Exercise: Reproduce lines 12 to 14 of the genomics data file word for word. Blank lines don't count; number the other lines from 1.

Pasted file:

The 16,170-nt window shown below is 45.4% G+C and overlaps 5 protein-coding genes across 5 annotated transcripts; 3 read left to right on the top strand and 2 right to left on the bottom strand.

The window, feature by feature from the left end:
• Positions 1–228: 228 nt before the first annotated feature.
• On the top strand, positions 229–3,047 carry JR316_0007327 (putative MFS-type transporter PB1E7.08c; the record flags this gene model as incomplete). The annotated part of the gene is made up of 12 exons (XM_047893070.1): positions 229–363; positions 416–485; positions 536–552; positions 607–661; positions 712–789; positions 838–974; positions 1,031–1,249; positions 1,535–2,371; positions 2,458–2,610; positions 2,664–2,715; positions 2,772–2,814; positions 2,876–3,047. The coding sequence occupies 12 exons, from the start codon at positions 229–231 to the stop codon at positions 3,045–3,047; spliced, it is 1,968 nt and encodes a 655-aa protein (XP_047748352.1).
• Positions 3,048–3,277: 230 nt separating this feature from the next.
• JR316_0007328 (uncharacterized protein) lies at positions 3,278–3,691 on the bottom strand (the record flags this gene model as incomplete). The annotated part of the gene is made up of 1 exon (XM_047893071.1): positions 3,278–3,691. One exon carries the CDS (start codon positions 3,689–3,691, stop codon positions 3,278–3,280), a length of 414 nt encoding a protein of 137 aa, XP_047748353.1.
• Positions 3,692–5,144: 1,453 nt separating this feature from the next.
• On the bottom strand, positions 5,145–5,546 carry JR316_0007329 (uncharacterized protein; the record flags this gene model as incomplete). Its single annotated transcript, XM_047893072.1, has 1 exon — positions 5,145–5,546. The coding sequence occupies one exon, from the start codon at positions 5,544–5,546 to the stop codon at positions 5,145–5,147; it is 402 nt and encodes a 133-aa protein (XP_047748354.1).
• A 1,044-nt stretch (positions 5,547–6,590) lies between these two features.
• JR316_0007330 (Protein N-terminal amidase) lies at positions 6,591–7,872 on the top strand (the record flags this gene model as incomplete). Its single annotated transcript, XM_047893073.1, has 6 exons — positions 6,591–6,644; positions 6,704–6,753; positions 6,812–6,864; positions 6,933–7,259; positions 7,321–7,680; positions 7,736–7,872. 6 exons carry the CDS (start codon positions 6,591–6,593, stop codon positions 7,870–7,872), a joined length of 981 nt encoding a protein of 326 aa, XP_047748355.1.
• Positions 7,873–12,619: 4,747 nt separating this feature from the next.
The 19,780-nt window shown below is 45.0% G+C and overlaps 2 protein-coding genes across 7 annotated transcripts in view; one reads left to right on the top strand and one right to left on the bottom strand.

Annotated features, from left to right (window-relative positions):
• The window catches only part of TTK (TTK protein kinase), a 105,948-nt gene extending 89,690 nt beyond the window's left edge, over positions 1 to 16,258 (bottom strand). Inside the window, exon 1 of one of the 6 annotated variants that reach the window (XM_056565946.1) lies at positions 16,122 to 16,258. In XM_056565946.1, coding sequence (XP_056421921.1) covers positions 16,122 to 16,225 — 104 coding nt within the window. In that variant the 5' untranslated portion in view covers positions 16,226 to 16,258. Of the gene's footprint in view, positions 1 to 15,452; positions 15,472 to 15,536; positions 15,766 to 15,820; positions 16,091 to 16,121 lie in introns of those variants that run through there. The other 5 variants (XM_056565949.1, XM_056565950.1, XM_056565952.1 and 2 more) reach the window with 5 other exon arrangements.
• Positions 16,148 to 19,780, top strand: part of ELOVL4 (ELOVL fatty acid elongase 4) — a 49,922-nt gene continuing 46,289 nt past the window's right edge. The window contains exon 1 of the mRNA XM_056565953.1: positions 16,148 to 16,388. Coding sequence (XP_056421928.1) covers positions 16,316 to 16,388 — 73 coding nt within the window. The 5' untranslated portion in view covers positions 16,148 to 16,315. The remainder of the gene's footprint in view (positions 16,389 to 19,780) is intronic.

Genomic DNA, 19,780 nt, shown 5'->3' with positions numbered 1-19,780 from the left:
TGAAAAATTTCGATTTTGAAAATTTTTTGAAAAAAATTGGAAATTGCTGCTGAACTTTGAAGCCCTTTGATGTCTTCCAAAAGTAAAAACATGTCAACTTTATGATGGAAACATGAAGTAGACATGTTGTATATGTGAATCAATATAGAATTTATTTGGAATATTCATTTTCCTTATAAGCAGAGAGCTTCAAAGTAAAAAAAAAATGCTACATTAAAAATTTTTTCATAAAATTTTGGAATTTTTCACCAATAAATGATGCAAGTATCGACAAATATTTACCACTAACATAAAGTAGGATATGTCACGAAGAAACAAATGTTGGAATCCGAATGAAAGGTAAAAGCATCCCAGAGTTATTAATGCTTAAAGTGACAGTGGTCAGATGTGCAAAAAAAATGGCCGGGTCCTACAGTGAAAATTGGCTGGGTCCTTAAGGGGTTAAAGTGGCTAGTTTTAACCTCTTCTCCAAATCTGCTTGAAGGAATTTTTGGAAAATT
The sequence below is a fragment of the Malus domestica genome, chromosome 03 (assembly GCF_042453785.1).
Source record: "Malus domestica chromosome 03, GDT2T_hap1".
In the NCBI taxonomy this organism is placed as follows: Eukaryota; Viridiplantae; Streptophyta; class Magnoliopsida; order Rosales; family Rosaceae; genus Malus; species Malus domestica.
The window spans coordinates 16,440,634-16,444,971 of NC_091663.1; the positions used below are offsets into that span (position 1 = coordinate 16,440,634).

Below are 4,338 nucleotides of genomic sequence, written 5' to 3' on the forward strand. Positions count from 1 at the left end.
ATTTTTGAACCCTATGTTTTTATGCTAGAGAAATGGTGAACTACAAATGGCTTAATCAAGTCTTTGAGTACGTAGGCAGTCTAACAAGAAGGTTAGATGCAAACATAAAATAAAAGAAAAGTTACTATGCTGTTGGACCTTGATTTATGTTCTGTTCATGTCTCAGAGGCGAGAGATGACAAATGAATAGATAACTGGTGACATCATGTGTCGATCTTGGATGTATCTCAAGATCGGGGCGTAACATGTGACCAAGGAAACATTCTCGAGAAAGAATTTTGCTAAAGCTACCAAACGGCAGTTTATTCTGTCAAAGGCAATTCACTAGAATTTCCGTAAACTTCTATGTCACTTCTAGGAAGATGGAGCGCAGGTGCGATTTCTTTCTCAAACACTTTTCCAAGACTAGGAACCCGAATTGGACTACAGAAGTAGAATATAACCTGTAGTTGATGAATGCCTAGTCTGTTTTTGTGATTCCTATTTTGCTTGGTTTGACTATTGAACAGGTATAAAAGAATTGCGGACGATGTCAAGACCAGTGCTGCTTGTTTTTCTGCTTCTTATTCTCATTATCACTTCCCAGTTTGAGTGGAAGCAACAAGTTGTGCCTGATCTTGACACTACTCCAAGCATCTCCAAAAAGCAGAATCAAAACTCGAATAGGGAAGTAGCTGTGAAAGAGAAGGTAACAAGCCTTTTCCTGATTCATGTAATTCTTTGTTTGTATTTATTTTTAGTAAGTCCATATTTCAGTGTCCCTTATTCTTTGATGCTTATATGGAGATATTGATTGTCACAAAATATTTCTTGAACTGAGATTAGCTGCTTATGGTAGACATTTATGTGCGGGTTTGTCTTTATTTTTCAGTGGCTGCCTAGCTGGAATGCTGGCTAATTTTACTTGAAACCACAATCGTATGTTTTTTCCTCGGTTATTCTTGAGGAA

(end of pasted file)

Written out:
The 19,780-nt window shown below is 45.0% G+C and overlaps 2 protein-coding genes across 7 annotated transcripts in view; one reads left to right on the top strand and one right to left on the bottom strand.

Annotated features, from left to right (window-relative positions):
• The window catches only part of TTK (TTK protein kinase), a 105,948-nt gene extending 89,690 nt beyond the window's left edge, over positions 1 to 16,258 (bottom strand). Inside the window, exon 1 of one of the 6 annotated variants that reach the window (XM_056565946.1) lies at positions 16,122 to 16,258. In XM_056565946.1, coding sequence (XP_056421921.1) covers positions 16,122 to 16,225 — 104 coding nt within the window. In that variant the 5' untranslated portion in view covers positions 16,226 to 16,258. Of the gene's footprint in view, positions 1 to 15,452; positions 15,472 to 15,536; positions 15,766 to 15,820; positions 16,091 to 16,121 lie in introns of those variants that run through there. The other 5 variants (XM_056565949.1, XM_056565950.1, XM_056565952.1 and 2 more) reach the window with 5 other exon arrangements.